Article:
[arin-ppml] ARIN-prop-127: Shared Transition Space for IPv4 Address Extension
owen at delong.com
Fri Jan 21 13:22:08 EST 2011
On Jan 21, 2011, at 6:32 AM, Jack Bates wrote:
> On 1/21/2011 4:17 AM, Owen DeLong wrote:
>> This has a lot more to do with content not being accessible on IPv6 and
>> not having a solution for IPv4-only customer devices to reach IPv6
>> content than it does with the access networks not deploying IPv6.
> I suspect content will hard switch to v6 faster than home routers will.
I'll be surprised. Yes, content can move faster, but, I don't think content will
feel the pressure of runout as fast as the residential provider market will.
>> The access providers generally agree that native IPv6 or 6rd can be deployed
>> easier and quicker than NAT444 for the problems that can solve.
> We can provide, doesn't mean customers will switch their home gear.
It's unlikely they will have a choice relatively quickly. It's also unlikely that
faced with a NAT444 environment that any consumer would not prefer
to switch their gear.
>> The difficult comes when they deal with users, even users that have IPv6
>> access, that need to reach IPv4 content for whatever reason. This is where
>> NAT444 is pretty much the only viable alternative currently on the table.
> Agreed. There will still be some v4 content, even if most will switch to v6 as soon as it's viable QOS wise for them to do so.
There will also be MANY consumer devices that don't support IPv6
that must be considered.
>> I will note that even the people asking for this /10 are saying that they
>> really don't want to use it, but, they don't see any alternative.
> Reuse their existing space. A single /18 of all my address space would be fine for me to handle NAT444, and not a big deal to duplicate it around the different network areas. I suspect I'll actually go with something smaller, and probably from the DHCP pools which don't utilize static addressing (perhaps that /20 in use by the cell phones).
You are running a much smaller network than many of these guys.
They are planning to duplicate this /10 around their different network areas.
>>> The proposal doesn't mention another source of unique IPv4 addresses
>>> that could be used for this purpose - the ISPs' existing assignments.
>> That's really a non-starter.
> Why? We have address space already. Why not duplicate it around the network? What does some arbitrary /10 give me that my existing space doesn't?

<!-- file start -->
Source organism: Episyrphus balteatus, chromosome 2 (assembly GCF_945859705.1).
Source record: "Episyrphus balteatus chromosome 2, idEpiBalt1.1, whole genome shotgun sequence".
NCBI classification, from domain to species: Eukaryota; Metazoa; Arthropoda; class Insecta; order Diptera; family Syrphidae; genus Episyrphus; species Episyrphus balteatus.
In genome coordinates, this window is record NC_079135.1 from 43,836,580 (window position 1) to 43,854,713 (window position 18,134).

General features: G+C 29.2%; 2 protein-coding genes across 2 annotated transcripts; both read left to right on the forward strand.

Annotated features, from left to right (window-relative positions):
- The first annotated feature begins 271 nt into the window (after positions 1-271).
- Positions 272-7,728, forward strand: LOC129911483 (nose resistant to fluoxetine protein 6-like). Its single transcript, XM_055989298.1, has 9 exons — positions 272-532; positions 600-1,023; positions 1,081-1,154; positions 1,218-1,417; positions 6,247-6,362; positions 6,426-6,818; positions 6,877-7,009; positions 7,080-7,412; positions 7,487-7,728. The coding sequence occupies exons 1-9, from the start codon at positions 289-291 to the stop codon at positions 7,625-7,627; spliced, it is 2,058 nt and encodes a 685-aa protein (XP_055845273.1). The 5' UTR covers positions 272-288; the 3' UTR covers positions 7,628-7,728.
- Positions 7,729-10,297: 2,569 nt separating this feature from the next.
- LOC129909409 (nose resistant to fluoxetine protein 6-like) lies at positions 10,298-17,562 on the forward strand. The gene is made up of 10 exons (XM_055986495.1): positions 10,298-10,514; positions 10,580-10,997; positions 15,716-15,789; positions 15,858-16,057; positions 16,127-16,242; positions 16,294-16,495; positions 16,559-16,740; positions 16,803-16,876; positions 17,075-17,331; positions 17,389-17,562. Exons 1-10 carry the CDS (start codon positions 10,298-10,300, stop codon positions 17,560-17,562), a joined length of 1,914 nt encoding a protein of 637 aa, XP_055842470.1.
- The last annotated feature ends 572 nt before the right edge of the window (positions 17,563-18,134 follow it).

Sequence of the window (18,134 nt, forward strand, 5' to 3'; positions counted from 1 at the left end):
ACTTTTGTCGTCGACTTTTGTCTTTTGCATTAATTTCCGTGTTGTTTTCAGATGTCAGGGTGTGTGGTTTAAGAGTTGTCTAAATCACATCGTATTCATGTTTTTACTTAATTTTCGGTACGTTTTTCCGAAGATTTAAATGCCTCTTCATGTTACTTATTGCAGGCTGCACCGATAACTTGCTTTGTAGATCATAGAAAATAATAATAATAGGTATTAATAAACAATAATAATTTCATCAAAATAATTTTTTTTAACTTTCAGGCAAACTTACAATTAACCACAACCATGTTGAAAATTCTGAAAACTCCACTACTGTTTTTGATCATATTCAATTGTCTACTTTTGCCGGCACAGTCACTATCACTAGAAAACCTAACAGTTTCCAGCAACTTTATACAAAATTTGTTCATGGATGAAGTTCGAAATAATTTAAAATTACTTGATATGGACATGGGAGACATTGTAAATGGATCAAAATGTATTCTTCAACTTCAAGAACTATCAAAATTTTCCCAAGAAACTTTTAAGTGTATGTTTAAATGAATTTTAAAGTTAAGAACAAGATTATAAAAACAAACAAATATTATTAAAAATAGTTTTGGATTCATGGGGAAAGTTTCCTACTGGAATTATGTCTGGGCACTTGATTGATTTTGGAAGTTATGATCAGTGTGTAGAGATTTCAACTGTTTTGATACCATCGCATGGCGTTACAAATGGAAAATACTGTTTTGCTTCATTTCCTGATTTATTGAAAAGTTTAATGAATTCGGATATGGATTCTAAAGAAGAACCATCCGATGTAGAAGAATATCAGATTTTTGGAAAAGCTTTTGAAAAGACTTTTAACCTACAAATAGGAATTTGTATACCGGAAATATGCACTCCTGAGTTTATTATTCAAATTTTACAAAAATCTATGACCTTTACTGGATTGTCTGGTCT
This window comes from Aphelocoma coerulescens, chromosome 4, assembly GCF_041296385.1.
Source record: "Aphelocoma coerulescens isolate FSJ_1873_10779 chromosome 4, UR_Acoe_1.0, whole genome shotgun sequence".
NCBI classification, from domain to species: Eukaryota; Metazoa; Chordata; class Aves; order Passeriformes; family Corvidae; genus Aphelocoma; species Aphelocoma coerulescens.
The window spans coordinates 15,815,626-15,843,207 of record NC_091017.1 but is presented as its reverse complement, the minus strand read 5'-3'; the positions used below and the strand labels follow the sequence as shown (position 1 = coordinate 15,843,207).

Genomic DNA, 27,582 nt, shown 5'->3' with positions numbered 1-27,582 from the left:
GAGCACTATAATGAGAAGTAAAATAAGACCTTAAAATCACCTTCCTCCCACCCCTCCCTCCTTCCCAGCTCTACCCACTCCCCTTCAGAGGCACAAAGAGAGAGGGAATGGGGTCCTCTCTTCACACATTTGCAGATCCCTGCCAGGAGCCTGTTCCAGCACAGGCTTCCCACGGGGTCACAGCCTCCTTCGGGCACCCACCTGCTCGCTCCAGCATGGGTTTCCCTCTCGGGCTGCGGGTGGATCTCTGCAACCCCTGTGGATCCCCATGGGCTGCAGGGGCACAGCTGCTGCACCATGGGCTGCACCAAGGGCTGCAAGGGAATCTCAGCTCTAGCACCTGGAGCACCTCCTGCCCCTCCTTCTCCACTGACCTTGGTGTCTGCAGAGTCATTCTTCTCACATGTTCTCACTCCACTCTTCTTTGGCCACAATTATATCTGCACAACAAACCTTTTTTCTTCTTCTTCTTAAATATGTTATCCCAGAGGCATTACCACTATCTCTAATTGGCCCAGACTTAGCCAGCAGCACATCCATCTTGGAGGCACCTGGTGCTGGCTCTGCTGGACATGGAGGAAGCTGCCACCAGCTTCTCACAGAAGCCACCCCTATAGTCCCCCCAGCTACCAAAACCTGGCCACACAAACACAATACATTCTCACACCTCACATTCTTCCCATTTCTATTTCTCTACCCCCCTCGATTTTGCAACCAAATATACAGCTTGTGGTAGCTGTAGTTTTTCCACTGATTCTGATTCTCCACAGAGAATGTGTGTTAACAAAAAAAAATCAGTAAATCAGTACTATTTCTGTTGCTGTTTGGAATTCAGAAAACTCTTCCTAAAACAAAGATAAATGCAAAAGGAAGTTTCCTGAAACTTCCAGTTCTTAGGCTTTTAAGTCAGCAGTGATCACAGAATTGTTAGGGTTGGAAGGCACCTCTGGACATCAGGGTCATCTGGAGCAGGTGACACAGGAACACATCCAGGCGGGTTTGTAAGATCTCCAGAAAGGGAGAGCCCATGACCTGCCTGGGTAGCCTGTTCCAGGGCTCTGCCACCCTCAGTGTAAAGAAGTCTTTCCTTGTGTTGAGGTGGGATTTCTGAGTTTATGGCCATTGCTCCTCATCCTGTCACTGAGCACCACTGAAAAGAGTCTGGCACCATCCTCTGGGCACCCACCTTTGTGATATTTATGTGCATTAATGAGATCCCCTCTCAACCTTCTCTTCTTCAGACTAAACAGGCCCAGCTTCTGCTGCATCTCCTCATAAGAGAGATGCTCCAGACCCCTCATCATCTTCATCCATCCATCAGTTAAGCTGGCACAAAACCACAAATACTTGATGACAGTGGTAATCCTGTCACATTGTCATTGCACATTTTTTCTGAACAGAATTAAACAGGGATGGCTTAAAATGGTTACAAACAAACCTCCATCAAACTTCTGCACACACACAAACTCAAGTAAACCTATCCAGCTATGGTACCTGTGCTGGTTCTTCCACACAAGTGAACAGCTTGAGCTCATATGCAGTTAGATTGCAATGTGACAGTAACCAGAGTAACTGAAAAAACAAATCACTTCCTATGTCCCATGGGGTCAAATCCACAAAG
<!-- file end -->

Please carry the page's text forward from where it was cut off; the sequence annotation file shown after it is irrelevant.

In a given region, deploying NAT444 requires you to have the following:
1 public IP address per N customers
1 NAT box intermediate address for each CGN/LSN -- part of the proposed /10 or from where?
1 intermediate address for each customer -- part of the proposed /10 or from where?
To do this from existing space, you would basically need to turn off 2 regions and renumber
all of the subscribers in one to match the addresses of the other. Then you would need
to come up with additional addresses for all of the LSN/CGN boxes on the interior side
and for the shared external addresses. I suppose you could use the addresses recovered
from the second region, but, if your region contains more than 1,000,000 customers, it
seems to me like it would be pretty difficult to do this juggling without significant down
Instead, it's much easier to write up a use-case for the addresses you need for this
and submit it to the RIR. Sure, probably nobody gets a /10 for this, but, not hard
to imagine ways several /14s, possibly a few /12s, and certainly a number of
/15s and /16s go out the door that way. If it goes that way, none of the ISPs have
any incentive to share those intermediate addresses with the other ISPs and
a few downsides to doing so.
>> On the other hand, what I think you will see if this policy does get bogged
>> down is a situation where many of the larger providers that are asking
>> for this will each go apply for their own allocations and they may or may
>> not coordinate sharing that with others. I think that is a far less desirable
>> alternative than getting this policy through.
> They will apply for allocations anyways. They will ask for address space for as long as they possibly can. The fact is, most of the networks who need NAT444 run vast amounts of dynamic space, and we can easily reuse that space for NAT444.
I am unconvinced that it is as easy as you think in many of the scenarios I have
>> I find myself having to agree with Bill here. I'm not 100% convinced this is
>> the right thing to do, and, I was pretty opposed to it from the understanding
>> I had of the issue when it was presented to IETF. However, at this time, I'm
>> leaning more towards the belief that this is one of the three things in the
>> IPv4 end game that we really need to just hold our noses and do.
> I think ARIN should push for education of NAT444 address reuse with existing address space. Once an ISP does decide to shift to NAT444, they will quit hitting up the freepool for more space. I expect the major shift of NAT444 as soon as v6 is the mainstream protocol, reducing the load and problems associated with NAT.
I think many providers are goint to hit the wall with need for NAT444 well before IPv6 is the mainstream protocol and not before we have run out of IPv4.
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